Monday, March 16, 2020

My Twinn Beatriz Made Whole

This is a repoured, unpainted My Twinn Beatriz head in 05 complexion wearing an unglued wig.

For years I had wanted a My Twinn Beatriz doll.  I failed at winning one on eBay on several occasions.  Always getting outbid or giving up after the bid reached an amount that I was not willing to pay, 3-1/2-years ago, I finally had an opportunity to purchase the repoured head shown above.  After the head arrived, I found a suitable wig in my wig stash, and immediately began looking for a body to match.  I was unable to find a body until recently.  I hoped it would be a perfect match for the 05 complexion of the head.

The body, however, was a shade lighter (04), but I was determined to make it work.  My girl had been waiting on this body and it was high time to make her whole.

The Beatriz head on the left has the original 05 (or darker) complexion.  The same head is shown on the right after I painted it to match the 04 body I purchased.  The rim of the neck maintains the original color.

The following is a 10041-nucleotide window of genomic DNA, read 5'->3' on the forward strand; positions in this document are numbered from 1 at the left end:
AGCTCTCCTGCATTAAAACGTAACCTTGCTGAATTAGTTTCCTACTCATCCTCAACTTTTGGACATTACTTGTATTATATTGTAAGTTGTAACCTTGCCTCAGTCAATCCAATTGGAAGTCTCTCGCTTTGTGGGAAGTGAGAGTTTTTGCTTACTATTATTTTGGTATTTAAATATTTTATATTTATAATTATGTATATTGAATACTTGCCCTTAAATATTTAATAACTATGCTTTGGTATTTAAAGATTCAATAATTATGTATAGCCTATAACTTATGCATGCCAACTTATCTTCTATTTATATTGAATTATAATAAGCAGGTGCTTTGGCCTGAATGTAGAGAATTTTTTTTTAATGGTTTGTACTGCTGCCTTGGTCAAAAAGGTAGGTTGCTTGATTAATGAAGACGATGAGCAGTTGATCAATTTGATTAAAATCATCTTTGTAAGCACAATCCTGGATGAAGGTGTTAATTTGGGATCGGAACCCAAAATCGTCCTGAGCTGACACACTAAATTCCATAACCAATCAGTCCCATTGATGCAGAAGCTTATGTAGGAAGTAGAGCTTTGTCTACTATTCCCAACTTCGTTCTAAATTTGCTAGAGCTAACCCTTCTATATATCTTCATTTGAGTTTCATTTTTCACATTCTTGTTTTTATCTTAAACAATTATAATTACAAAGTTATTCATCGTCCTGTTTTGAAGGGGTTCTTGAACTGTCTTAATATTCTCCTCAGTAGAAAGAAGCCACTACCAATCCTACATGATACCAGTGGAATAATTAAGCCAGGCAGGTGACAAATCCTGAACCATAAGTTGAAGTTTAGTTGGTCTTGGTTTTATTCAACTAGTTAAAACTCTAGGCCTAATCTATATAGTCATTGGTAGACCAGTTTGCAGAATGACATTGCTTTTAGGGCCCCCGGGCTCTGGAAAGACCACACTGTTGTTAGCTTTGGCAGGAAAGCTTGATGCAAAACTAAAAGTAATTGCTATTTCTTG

Initially, I was going to paint the body but realized it would be much easier to paint the head to match it, which is what I did.  Using wedge make-up sponges, I applied a mixture of brown and tan acrylic paints.  After painting the head, I blushed the cheeks with light strokes of a maroon-colored pencil and smudged the strokes with my moistened fingertip to blend.  I added lip color with acrylic paint as illustrated above.

After painting, the head and body colors match.

The body has a neck prong to add stability to the head and allow it to be turned in different positions.

With the head painted, it was time to attach it to the body, which has a neck prong as illustrated above.  With suggestions from a couple of people in the My Twinn Collectors Facebook group and the ultimate help of my husband, we opened up the small circular area underneath the neck using a Phillips screwdriver and an X-ACTO knife.

In order to attach the head to the body, the small circular area underneath the head had to be opened.

The neck plug was loosened up first with the screwdriver until the surrounding vinyl was weak enough for me to cut out the hole with the knife as illustrated next.

This photo was taken after the neck plug was removed.
The head was attached to the body after the next step was completed.